Union leaders representing most of the Postal Service's organized workers reported "no significant progress" late last night in their contract talks with postal management.
The negotiators theoretically are working against a deadline of midnight tonight, when the Postal Service's current three-year contracts with four unions expire.
However, leaders of the American Postal Workers Union (APWU) and the National Association of Letter Carriers (NALC), which represent about 500,000 of nearly 600,000 unionized postal employes, repeatedly have sent signals that they are willing to bargain beyond the deadline if a settlement seems imminent.
Talks reportedly were going smoothly with the two smaller unions, the Mail Handlers Division of the Laborers' International Union and the National Rural Letter Carriers Association, meeting in Rockville, in separate bargaining sessions.
Only noneconomic issues were discussed over the weekend in the "main table" talks withthe APWU and NALC, who, under the supervision of federal mediators, are meeting with postal officials at L'Enfant Plaza Hotel here.
"We have made no significant progress . . . in those areas," APWU President Morris (Moe) Biller and NALC President Vincent R. Sombrotto said in a joint statement. "We regret to report that we are no closer to an agreement than we were when negotiations started three weeks ago."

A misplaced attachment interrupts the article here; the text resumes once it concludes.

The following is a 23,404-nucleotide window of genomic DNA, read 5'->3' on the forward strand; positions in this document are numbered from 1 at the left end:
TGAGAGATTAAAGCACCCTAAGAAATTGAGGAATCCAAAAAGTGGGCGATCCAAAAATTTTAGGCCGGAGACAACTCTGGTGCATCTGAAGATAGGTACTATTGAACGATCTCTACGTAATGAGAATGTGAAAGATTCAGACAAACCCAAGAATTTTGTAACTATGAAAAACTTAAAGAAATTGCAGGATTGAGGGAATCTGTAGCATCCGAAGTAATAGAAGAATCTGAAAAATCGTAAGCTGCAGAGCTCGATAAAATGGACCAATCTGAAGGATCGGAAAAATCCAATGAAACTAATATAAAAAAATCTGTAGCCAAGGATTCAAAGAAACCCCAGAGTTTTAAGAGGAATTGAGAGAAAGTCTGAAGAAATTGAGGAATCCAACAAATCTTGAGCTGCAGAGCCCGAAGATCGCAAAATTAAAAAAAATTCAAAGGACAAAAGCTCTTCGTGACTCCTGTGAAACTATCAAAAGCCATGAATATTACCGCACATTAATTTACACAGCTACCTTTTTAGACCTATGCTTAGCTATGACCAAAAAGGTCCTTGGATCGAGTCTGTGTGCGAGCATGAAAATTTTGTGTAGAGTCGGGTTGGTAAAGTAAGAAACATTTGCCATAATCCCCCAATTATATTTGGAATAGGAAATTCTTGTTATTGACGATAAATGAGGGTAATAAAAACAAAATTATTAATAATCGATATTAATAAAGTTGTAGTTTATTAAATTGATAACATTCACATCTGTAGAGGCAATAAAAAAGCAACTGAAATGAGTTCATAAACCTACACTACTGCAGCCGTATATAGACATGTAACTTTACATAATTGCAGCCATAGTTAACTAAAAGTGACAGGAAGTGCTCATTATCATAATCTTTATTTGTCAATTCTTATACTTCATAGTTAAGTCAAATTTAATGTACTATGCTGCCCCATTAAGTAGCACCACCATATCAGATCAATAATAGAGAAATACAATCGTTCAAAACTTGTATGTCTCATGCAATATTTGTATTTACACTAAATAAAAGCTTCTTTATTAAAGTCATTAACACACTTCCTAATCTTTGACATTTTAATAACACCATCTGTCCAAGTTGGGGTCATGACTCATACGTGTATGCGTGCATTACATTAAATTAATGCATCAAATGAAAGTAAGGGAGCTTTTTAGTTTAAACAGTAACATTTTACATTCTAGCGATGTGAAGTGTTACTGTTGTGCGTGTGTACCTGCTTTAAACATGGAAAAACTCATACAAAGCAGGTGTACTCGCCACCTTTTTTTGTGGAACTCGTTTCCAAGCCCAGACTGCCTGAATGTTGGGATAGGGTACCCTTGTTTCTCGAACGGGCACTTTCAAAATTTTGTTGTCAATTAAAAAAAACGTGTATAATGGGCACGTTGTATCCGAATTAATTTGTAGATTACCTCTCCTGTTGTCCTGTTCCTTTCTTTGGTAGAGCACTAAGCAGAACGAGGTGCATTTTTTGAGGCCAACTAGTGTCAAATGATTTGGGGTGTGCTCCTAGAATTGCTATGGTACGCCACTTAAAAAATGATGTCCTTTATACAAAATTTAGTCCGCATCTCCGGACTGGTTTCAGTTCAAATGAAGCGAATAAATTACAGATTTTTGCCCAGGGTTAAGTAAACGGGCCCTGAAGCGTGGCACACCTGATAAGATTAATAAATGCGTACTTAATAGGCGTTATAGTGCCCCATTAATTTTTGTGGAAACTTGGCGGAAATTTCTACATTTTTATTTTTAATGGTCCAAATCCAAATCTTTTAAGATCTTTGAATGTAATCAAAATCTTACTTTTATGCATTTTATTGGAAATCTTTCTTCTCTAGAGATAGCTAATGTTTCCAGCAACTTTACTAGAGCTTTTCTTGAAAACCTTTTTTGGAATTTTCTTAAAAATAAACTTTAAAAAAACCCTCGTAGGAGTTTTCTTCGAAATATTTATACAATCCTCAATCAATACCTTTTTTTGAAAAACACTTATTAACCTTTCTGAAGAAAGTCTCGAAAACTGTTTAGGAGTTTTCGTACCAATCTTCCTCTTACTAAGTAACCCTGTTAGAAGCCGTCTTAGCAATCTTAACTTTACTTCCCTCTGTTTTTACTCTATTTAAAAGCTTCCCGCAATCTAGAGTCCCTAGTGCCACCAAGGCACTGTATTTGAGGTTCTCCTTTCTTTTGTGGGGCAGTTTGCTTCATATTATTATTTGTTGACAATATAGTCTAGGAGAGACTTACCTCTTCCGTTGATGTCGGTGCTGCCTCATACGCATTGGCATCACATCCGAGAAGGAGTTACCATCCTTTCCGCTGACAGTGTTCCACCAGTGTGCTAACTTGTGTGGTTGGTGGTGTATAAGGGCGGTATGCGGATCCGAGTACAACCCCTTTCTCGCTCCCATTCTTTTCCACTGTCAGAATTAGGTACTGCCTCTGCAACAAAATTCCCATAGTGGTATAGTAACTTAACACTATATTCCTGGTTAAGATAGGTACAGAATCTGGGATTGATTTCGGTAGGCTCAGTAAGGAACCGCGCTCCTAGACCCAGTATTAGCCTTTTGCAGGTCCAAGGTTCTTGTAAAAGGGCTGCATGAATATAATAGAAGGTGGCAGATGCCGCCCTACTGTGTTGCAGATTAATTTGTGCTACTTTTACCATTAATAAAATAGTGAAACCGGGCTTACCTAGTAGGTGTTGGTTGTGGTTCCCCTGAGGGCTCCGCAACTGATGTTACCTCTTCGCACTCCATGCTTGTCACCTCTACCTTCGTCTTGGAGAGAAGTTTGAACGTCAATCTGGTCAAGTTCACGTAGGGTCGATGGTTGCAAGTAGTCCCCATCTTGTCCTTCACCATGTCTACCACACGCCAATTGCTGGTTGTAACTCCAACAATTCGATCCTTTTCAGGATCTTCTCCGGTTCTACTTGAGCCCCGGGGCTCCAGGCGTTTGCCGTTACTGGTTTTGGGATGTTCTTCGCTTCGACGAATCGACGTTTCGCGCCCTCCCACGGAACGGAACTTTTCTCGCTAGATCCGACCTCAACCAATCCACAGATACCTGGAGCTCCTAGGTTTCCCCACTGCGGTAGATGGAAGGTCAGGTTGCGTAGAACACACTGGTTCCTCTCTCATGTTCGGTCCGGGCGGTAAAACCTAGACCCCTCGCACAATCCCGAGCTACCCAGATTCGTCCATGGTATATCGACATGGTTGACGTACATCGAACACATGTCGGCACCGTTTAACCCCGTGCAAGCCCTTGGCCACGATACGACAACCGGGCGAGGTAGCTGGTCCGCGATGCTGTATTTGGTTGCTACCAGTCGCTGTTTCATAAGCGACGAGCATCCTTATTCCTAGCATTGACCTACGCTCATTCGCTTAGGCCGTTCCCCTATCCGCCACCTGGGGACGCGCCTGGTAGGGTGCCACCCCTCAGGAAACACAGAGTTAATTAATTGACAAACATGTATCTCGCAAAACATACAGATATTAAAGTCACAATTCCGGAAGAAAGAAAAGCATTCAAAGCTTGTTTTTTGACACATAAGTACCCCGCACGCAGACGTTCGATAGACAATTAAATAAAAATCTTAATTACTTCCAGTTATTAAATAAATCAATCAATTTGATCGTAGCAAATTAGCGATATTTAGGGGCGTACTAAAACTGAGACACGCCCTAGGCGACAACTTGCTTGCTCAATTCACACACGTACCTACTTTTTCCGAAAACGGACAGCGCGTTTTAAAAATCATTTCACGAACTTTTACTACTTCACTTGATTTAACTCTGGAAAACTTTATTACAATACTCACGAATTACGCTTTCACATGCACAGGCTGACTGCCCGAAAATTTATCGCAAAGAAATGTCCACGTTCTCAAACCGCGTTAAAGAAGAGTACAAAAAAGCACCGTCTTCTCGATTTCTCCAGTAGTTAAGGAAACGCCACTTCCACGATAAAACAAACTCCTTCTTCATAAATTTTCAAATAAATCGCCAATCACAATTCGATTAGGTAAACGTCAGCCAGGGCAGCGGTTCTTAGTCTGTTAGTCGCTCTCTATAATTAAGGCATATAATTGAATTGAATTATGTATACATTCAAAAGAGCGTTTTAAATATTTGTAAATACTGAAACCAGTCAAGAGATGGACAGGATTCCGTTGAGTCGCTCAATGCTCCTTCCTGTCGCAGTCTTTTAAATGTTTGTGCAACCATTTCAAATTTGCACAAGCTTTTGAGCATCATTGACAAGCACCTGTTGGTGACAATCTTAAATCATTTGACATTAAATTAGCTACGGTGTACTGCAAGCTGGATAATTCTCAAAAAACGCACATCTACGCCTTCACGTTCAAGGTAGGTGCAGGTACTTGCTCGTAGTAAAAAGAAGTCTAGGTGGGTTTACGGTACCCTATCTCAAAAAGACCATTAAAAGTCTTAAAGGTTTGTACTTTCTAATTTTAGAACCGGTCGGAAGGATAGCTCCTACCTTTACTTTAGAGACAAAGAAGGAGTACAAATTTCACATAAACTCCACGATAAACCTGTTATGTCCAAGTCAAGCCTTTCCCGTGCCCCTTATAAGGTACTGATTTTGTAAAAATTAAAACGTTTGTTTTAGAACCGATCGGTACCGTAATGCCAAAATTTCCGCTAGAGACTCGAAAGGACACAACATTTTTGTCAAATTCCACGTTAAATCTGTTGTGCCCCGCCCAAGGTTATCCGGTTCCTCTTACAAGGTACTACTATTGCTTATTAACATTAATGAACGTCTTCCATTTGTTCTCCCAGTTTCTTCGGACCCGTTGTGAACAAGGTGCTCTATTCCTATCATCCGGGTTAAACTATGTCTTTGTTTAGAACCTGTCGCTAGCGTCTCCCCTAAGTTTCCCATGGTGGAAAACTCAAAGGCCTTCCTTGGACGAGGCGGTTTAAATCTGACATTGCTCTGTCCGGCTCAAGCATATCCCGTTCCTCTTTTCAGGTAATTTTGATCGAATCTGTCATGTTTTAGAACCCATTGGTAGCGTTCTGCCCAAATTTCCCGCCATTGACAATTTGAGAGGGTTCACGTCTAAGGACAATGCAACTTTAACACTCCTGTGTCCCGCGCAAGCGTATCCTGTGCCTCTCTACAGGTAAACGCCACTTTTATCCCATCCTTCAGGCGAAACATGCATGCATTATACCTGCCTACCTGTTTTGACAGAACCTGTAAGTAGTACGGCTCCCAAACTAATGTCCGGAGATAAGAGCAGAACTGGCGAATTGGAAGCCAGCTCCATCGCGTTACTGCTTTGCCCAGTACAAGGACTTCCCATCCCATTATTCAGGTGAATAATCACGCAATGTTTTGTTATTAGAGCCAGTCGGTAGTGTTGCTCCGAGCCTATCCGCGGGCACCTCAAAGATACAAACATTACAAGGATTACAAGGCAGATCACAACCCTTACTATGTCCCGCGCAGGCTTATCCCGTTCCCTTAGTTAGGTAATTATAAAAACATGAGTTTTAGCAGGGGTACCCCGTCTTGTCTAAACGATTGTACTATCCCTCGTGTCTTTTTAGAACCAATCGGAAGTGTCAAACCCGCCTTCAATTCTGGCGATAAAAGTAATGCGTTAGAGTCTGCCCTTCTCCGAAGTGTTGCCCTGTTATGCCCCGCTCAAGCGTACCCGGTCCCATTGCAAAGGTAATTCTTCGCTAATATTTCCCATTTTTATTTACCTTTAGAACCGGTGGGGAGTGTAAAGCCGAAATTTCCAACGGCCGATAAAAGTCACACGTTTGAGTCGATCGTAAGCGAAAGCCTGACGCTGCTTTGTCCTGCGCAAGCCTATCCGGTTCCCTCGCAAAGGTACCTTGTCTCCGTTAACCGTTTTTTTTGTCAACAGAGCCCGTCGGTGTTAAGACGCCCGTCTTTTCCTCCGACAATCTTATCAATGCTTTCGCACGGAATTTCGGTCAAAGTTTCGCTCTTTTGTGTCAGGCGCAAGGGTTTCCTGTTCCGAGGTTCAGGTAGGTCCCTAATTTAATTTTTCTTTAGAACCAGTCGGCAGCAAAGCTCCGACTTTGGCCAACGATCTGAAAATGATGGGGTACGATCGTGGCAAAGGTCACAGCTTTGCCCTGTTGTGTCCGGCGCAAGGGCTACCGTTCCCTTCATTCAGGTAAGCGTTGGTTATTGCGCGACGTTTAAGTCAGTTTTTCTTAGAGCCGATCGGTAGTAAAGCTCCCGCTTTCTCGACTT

However, the statement marked the first APWU/NALC "no progress" report in several days that was unaccompained by criticism of Postmaster General William F. Bolger or warnings of a possible strike. In the odd parlance of these particular negotiations, that indicated some progress, however minimal.
Assistant Postmaster General Walter E. Duka agreed.
"These are difficult negotiations. We make no pretense otherwise. But we are making some progress, and I still think we can have an agreement" by tonight's deadline, Duka said.
Duka said that, as of late last night, the Postal Service had not changed its request for a three-year wage freeze, made in negotiations Friday night. Biller and Sombrotto rejected that petition, calling it an insult to their membership. But Duka said Saturday, and repeated yesterday, that the wage freeze is required under provisions of the 1970 Postal Reorganization Act, which says the wages of postal employes must be based on comparability with workers in the private sector.
Comparability has been achieved, Duka said. He also argued that the Postal Service wage package contained a cost of living allowance (COLA) clause that would give postal workers $3,000 over the next three years -- if inflation continues at about its current rate. In effect, under the Postal Service plan, a higher inflation rate would yield postal workers no more than $3,000, since the COLA is "capped." A lower inflation rate would yield a lower return on the COLA.